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The definitive guide of the world’s low-cost airlines

Posted on Oct 1st 2018 By obptravel

Whether you like it or not, the success of the low-cost model is undeniable and it has transformed the airline industry forever.

It is important to understand that airlines have slim profit margins and huge fixed costs. In order to maximise profits, no-frills carriers combine an opportunity to charge their customers for all sorts of extras, such as meals, baggage allowance, seat selection, in-flight entertainment… while at the same time undercutting traditional airlines, with shorter turnaround times (the time it takes to offload a flight and load the next one), flying to secondary airports, smarter fleet acquisition strategies, etc. It is a highly efficient system where only one thing matters: lean profits. Of course, it is not without its problems, as recent tensions between flight crew and management have shown, but nobody said they were perfect.

In a de-regularised market where volume is key, traditional flag carriers -afraid of losing market share-, are still trying to fight back (remember BA’s Go airline?) with budget subsidiaries aimed at millennial travellers. And with the introduction of long-haul low-cost flights in recent times, the growth of low-cost flying the seems unstoppable. So we ask ourselves, who are these airlines and where do they fly?

So we have compiled our own list highlighting the most important low-cost airlines in the world, and with a special focus on UK customers.

UK to Europe

As you may have expected, Europe is dominated by the “big two”, Easyjet and Ryanair. Both airlines are firmly established in the market, with extremely competitive fares and an extensive network with each serving over 30 countries. There must be few people in Europe that have never been a passenger of an Easyjet or Ryanair flight. Scratch beneath the surface however, and you will soon see there are other airlines that are just as good, if not cheaper, on certain routes.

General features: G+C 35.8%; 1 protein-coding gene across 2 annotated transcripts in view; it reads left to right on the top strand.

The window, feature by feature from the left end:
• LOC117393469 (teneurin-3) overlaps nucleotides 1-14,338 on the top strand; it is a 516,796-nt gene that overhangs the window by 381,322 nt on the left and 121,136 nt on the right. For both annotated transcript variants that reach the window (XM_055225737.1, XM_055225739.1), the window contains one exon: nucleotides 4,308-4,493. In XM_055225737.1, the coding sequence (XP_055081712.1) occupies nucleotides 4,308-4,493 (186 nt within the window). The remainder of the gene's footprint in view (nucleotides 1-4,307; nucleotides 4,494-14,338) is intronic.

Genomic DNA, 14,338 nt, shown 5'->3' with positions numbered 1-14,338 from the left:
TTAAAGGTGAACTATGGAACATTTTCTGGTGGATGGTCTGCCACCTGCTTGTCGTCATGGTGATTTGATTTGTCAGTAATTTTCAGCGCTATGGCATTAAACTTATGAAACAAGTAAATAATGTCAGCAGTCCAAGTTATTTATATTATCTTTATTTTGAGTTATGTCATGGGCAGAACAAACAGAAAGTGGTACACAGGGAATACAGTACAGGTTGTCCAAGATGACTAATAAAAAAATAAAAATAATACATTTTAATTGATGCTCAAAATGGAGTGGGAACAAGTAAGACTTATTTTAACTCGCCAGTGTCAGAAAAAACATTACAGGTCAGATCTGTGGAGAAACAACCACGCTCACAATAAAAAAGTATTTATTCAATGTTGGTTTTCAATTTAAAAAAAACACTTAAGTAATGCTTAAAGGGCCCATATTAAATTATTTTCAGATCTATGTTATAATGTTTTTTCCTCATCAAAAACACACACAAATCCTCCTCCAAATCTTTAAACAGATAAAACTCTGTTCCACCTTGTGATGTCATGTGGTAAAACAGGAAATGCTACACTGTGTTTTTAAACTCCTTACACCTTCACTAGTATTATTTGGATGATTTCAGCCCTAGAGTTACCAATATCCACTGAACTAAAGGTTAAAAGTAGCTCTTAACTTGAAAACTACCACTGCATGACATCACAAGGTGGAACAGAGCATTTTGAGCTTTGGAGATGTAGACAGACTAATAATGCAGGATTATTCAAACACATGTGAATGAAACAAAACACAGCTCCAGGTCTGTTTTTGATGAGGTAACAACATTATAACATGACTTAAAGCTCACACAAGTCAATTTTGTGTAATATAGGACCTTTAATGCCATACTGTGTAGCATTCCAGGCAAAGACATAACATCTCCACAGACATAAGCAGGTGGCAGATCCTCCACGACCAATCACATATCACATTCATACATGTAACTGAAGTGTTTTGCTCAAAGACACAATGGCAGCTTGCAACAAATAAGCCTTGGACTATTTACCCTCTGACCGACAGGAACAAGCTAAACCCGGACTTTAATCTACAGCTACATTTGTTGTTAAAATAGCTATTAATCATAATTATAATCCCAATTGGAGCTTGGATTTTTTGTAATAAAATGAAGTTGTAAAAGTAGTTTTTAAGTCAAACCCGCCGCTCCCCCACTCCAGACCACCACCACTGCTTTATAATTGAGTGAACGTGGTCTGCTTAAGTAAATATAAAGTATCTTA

Norwegian Air Shuttle is the third largest low-cost airline in Europe in terms of passenger numbers. They are best for flights to Scandinavia, but fly to many other destinations too. They currently have Gatwick (LGW) as their UK hub, and also serve Manchester (MAN), Befast (BFS) and Edinburgh (EDI). One of their distinctive features is having free WiFi onboard.

Jet2 is essentially the holiday airline for Northern England. Headquartered in Leeds-Bradford (LBA), they link cities like Manchester (MAN), Newcastle (NCL), East Midlands (EMA)… to all the major holiday destinations like Alicante (ALC), Dubrovnik (DBV), Kefalonia (EFL), Paphos (PFO), Tenerife (TFS), etc. They are great if you live up north and want a holiday in the sun.

Wizz Air is the no-frills-whatsoever airline of choice for flights to Central and Eastern Europe. Their main hub in the UK is Luton (LTN). The Hungarian airline goes further deep into the eastern side of Europe than their competitors with flights to places like Chisinau (KIV), Kutaisi (KUT), Craiova (CRA) or Poznan (POZ). For some migrant communities in the UK, it is the only airline they can use to fly to their homeland.

Other airlines worth mentioning are:

Vueling, IAG’s low-cost airline with many flights to Spain from the UK, with their hub in Barcelona (BCN). One great feature often overlooked is that you can use your Avios points with them.

Eurowings, Lufthansa’s subsidiary with cheap flights to Germany from several airports in Britain. Through their hub in Düsseldorf (DUS), they will soon be flying long-haul too.

Blue Air, a low-cost airline from Romania which has gained a foothold in Liverpool (LPL) and London Luton (LTN).

Air Baltic, the state-owned Latvian carrier, with flights to Riga (RIX) from London (LGW).

UK to North America

Low-cost transatlantic flights probably represent the biggest commercial battle ahead for budget airlines. While Icelandair have been serving flights to North America via Iceland for a while now, the real game changer was the introduction of direct flights to New York from London for £150 by Norwegian in 2014.